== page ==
The then US envoy to Pakistan, Anne W. Patterson, heard a hot criticism over the Kerry-Lugar Bill from Pakistani COAS Gen Kayani and DG ISI Gen Pasha in a two-hour meeting on October 6, 2009. Gen Kayani had made clear to the Ambassador and accompanying Gen McCrystal, during that urgent meeting at GHQ, about his concerns. Gen Crystal understood the viewpoint of Pakistani Army and was not at all happy when he left the GHQ. Gen Kayani told them that there were elements in the bill that would set back the bilateral relationship, and critical provisions were almost entirely directed against the Army. The general was particularly irritated on clauses of civilian control of the military since he had no intention of taking over the government. "Had I wanted to do this, I would have done it during the long march [of March 2009]", Gen Kayani told the US Ambassador. The reported remarks of the American envoy were that rejection of the bill would be taken as an insult and smack of arrogant attitude but, contrarily, some clauses of the bill could also be termed as insult to the entire Pakistani nation.[9]

Zardari's support for the bill left him isolated in Pakistani politics, including from some fellow cabinet members. While opposition to the Taliban has grown, so has opposition to U.S. intervention on Pakistani soil, which was reflected in a poll claiming as many as 80% of Pakistanis disapproved of the government's relationship with the U.S.[7]

Opposition from the Pakistani military was staunch. Claude Rakisits of the World Politics Review wrote "The Pakistani top brass has seen this all before, and has not forgotten America's many broken promises over the past 50 years. Accordingly, they will keep their options -- including backchannels with the Taliban and other fellow travelers -- open, knowing that at the end of the day, the Americans have few alternatives available to them."[10] Academic C. Christine Fair argued that the U.S. position under President George W. Bush where the U.S. insisted on effort to combat al Qaeda but "not insist that Pakistan shut down its support for all militant groups including the Taliban and those groups operating in India and Kashmir",[11] further entrenched the Pakistani military's interests in maintaining links with such groups. She further argued that given the amount and ineffectiveness of aid donated between 2002 and 2008 ($11.2 billion, of which $8.1 billion was militarily related),[11] more money will not solve the issue.[11]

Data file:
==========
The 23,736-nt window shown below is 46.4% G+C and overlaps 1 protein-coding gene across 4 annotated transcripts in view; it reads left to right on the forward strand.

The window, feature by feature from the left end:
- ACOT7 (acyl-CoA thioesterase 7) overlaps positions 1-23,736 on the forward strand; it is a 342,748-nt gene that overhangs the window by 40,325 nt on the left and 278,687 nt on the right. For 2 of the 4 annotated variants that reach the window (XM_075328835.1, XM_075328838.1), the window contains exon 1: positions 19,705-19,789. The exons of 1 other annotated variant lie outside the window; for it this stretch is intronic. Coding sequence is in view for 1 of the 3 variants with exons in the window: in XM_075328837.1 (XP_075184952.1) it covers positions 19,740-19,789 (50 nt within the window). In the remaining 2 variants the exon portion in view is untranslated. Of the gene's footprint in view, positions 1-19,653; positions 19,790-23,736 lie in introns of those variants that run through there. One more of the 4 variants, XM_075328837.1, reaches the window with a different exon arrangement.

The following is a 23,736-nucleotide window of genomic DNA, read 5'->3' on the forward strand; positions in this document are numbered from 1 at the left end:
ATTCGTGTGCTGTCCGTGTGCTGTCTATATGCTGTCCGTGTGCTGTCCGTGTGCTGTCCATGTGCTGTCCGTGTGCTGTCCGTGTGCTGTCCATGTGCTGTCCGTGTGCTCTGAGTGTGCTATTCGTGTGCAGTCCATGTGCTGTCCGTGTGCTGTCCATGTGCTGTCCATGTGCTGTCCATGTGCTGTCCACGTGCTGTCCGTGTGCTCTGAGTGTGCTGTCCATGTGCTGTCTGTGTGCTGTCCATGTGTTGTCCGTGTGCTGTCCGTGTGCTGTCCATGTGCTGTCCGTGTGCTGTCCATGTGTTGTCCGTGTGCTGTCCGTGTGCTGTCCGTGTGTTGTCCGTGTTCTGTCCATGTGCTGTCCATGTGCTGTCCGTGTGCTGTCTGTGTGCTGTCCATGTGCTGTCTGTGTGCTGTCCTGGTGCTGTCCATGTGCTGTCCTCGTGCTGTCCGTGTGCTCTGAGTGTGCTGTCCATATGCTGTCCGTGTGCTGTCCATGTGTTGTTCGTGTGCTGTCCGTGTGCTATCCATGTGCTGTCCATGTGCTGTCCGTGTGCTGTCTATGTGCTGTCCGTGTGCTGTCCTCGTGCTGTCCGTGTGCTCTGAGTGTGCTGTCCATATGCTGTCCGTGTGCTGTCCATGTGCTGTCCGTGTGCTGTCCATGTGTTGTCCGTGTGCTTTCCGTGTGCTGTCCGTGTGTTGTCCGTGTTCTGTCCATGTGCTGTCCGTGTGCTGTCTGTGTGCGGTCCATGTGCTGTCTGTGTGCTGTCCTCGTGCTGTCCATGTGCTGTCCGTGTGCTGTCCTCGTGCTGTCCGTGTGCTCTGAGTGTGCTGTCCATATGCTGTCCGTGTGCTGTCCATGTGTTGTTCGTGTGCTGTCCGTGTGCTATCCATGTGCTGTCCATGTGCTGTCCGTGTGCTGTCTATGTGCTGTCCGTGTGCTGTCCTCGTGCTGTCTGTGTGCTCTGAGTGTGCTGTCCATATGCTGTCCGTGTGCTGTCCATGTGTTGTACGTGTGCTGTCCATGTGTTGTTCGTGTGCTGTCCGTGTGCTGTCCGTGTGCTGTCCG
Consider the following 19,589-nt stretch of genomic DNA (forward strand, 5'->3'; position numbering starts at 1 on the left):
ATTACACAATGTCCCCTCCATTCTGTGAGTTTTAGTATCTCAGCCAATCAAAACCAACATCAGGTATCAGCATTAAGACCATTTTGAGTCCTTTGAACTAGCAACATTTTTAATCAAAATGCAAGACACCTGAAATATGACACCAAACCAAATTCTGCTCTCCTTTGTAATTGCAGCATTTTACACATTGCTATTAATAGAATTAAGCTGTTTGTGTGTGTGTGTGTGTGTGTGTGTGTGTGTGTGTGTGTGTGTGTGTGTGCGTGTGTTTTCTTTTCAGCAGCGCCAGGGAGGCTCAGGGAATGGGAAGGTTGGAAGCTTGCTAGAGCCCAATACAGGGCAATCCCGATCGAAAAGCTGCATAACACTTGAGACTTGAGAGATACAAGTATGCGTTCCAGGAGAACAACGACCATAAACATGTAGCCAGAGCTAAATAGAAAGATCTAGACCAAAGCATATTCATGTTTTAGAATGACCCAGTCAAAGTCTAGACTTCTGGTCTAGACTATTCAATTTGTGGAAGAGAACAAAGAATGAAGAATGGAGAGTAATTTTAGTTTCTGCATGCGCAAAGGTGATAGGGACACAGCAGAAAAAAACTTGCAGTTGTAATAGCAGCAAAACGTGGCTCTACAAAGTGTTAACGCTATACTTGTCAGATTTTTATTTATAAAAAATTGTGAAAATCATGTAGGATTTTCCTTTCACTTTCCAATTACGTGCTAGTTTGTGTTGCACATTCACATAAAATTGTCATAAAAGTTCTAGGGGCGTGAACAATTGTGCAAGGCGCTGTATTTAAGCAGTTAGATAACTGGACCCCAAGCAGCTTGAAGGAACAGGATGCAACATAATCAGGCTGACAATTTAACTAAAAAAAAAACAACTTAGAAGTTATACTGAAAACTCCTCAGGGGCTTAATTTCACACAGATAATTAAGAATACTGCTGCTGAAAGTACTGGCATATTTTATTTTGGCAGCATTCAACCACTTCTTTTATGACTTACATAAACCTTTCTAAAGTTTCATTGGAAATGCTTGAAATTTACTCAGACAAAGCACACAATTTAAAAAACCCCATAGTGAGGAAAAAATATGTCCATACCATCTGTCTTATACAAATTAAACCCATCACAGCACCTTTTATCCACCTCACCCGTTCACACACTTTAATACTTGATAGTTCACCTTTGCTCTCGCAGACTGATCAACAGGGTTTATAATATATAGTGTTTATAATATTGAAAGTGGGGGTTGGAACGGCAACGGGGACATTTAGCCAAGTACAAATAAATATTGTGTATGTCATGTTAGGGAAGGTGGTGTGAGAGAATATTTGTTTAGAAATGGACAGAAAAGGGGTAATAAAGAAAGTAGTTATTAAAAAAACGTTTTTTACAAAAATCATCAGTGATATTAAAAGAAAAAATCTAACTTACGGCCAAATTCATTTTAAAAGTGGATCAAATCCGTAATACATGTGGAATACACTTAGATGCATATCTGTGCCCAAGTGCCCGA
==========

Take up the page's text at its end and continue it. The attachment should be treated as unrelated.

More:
The U.S. House of Representatives' Foreign Relations Committee proposed defunding the new act on the grounds of Pakistan's reluctance on combating militant groups such as the Taliban. It was proposed by Representative Dana Rohrabacher (R-California). The committee, however, vetoed a further amendment which would cut all aid to Pakistan.[12]

The Pakistani Army contended that the last draft of the Kerry-Lugar Bill they received on September 15, 2009, did not contain the 12 clauses which were added subsequently in the final version being most objectionable and derogatory. Thus on October 20, 2009, when US Senator John Kerry was in Pakistan to celebrate the [miscalculated] American success, his body language was totally exhausted indicating his disappointment during his Islamabad visit where he was having "so much difficulty in trying to give away 7.5 billion dollar aid." Although he was careful not to express his distress after meeting Pakistani politicians and military leaders, a frustrated Kerry ended up saying: "Take it or leave it; we should not play to cheap galleries here. If you don't want the money, say so. We're not forcing you to take it. We are giving to Pakistan about 7.5 billion dollars aid and also listening its complaints; we can spend this amount in California where it is badly needed."[13]